Kren's first major initiative was the Guggenheim Museum in Bilbao, Spain. There he drew on the modern concept of the franchise, in which corporate identity is licensed in the fashion of a restaurant chain. As an example of the imaginative financial arts, the Bilbao project was without peer: Krens identified an underutilized asset—the enormous amount of Guggenheim art in permanent storage and unseen by the public—and matched it with a potential market—the untapped tourist resources of the Basque country, a picturesque but economically distressed region conveniently perched for easy travel from London and Paris. All that he needed was the frisson of publicity, and this he achieved with Frank Gehry's expressionist tempest of a shimmering metal-sheathed building.

By every measure, Bilbao was a thundering success, both for the Guggenheim and for the Basque province. Flush with that success, the trustees authorized Krens to launch a flotilla of satellite Guggenheims, including one in Switzerland, one in Brazil, and one on the East River in New York. Weirdest of all was one in Las Vegas, an unlikely partnership among the Guggenheim, the Hermitage in Russia, and the Venetian Resort Hotel-Casino.

Even as he expanded his network, Krens was also radically changing the tone of the Guggenheim's exhibitions. Viewers who remembered when the Guggenheim debuted as the Museum of Non-Objective Art could be forgiven their perplexity when confronted in 1998 by an exhibition of the motorcycle, an objective object showcased by the Guggenheim in a massive, crowd-pleasing jubilee. The motorcycle show, moreover, was underwritten by BMW, signaling yet another change: where Lehman had made a pitiable effort to conceal the commercial nature of Sensation, Krens brazenly celebrated his commercial connections. In 2000, the Guggenheim hosted an exhibition devoted to Giorgio Armani, for which it happily accepted a donation of $15 million (or so the figure has been reported) from the clothing designer.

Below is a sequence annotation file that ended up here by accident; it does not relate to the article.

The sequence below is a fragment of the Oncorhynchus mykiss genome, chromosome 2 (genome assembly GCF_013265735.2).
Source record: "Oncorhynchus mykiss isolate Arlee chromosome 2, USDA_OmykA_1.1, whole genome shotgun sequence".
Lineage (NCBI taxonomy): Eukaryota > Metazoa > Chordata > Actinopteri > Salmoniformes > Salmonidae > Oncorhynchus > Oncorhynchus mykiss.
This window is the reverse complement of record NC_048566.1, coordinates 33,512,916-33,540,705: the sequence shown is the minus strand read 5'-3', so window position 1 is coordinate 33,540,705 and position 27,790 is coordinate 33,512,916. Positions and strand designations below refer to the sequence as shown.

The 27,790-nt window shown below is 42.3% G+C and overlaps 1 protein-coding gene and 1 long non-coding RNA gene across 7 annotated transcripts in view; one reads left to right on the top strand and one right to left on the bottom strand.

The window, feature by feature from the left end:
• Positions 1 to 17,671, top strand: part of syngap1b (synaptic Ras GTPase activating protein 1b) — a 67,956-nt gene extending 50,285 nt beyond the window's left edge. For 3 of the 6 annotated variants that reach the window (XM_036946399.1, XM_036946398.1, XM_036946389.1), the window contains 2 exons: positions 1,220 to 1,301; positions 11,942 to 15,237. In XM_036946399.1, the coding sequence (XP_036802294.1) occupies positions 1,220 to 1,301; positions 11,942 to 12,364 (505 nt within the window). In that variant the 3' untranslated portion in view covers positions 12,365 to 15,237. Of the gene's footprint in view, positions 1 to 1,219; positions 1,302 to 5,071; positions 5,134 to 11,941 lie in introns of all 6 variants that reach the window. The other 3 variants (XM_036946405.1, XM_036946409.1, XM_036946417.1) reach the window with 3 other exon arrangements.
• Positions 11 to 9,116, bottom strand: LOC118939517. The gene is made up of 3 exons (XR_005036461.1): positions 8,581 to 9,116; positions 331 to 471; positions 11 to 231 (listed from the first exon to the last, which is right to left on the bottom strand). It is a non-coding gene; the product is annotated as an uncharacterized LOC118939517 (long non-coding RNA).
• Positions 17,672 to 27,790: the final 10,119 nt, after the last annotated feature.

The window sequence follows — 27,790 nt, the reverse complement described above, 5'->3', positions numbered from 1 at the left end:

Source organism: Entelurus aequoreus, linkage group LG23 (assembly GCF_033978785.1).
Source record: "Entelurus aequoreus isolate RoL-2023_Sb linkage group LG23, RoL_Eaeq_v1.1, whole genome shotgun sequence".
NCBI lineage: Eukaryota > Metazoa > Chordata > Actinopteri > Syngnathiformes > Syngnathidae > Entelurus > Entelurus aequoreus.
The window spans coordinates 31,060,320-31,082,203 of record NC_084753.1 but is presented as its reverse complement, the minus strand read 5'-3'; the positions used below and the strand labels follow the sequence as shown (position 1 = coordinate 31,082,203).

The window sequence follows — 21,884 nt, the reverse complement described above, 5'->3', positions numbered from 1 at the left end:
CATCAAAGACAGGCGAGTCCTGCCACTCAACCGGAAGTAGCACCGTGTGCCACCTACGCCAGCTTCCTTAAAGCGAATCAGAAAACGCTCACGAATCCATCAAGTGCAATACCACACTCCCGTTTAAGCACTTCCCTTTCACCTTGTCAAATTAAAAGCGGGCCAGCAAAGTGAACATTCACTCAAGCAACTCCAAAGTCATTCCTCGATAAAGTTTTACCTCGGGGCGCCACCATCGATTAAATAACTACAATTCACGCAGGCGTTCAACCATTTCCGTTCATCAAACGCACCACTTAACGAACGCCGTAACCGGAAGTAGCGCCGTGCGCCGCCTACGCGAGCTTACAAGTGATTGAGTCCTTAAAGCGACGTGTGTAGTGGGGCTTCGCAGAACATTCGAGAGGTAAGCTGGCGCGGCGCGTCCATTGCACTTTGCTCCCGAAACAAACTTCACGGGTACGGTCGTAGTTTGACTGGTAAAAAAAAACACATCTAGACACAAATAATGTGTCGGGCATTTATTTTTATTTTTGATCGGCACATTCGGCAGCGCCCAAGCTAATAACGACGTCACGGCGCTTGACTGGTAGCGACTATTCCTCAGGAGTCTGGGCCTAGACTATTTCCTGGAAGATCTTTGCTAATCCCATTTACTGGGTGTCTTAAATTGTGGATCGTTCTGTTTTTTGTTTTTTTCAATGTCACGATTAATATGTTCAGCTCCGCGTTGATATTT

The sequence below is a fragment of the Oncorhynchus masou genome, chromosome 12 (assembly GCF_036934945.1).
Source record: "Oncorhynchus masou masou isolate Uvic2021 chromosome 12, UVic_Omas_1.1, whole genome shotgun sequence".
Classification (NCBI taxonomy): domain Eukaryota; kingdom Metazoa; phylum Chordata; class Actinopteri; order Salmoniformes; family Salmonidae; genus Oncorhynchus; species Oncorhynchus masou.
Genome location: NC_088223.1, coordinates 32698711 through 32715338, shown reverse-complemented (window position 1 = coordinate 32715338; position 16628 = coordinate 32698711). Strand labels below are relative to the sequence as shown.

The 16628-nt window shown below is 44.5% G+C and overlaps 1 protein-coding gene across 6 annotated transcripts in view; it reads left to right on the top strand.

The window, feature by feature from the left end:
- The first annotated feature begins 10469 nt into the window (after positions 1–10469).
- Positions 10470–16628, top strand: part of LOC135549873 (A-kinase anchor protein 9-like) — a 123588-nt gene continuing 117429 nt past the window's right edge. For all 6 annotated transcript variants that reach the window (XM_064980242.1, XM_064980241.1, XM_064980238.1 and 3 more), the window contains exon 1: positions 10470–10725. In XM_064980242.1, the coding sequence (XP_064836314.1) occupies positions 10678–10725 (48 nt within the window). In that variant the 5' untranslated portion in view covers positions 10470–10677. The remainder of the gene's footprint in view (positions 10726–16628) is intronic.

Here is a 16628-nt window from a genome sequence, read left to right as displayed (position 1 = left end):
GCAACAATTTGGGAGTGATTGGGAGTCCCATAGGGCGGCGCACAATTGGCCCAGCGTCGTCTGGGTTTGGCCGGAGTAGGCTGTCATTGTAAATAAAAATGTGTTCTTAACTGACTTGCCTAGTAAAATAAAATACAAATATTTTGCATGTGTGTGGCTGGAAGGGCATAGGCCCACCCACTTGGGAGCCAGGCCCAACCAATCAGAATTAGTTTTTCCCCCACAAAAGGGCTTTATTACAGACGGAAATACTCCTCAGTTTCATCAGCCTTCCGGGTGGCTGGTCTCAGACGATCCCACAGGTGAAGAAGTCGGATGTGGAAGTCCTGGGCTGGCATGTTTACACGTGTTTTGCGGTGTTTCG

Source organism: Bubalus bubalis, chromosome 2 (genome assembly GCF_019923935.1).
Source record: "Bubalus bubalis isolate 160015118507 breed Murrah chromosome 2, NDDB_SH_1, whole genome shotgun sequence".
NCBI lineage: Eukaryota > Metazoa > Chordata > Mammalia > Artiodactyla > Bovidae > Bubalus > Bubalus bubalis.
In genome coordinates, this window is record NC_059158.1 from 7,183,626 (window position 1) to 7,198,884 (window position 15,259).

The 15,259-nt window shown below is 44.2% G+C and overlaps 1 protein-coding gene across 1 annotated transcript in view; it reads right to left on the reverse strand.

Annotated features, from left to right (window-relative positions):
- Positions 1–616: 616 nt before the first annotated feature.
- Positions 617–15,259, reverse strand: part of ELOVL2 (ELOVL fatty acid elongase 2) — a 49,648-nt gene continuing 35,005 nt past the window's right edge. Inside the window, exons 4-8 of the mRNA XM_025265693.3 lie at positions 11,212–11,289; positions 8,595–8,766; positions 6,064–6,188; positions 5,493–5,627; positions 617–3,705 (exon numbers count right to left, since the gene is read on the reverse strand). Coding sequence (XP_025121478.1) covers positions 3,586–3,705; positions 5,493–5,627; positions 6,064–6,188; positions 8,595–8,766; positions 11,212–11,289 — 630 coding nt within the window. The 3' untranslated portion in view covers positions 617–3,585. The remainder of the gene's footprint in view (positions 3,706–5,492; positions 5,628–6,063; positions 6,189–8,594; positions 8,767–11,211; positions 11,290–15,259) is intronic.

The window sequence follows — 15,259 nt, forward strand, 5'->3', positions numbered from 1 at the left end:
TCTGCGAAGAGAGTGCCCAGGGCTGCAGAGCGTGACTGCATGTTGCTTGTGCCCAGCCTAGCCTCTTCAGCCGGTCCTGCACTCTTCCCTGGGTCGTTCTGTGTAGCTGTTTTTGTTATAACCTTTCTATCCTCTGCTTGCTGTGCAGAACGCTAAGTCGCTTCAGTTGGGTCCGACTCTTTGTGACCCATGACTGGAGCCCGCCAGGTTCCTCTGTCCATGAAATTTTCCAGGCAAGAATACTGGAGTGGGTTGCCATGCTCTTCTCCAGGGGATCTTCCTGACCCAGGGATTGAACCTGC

It was in part for acts like these that the New York Times suggested in early 2002 that Krens had overreached himself. At around the same time, a Village Voice piece entitled “Downward Spiral” called for Krens's resignation on grounds of malfeasance. The author, Jerry Saltz, pointed out that with each successive exhibition, “the Guggenheim looks a lot less ‘visionary’ and a lot more dubious, with each branch set up to support another branch. The business world calls this leveraging. The street calls it a shell game.”

Indeed, the strutting style was proving to be the perfect embodiment of a feckless and ultimately foolhardy policy, as, in the post-Bilbao years, the balance sheets of the Guggenheim fell increasingly short of expectations. The shipping of art treasures from St. Petersburg for display in a Venice-themed museum in the Nevada desert—which must have seemed like visionary globalism at the time—proved something of a boondoggle; the museum, opening a month after the attacks of 9/11, was quickly mired in financial troubles. The East River museum, slated to be another cyclone of whirling titanium, was heralded in a massive Gehry exhibition—a naked use of the museum's facilities to generate its own publicity—but the publicity did not help, and the project was quietly shelved. And so forth.

In brief, the same corporate chain that had lifted the Guggenheim operations in the 1990's now worked to pull them down. As early as 2000, as Whose Muse? points out, the museum was digging deep into its reserves to cover expenses. In that year alone, over $10 million was pried from the endowment, leaving a shockingly small reserve of $37 million for an institution of global aspirations with, at the time, debts in the amount of $28 million.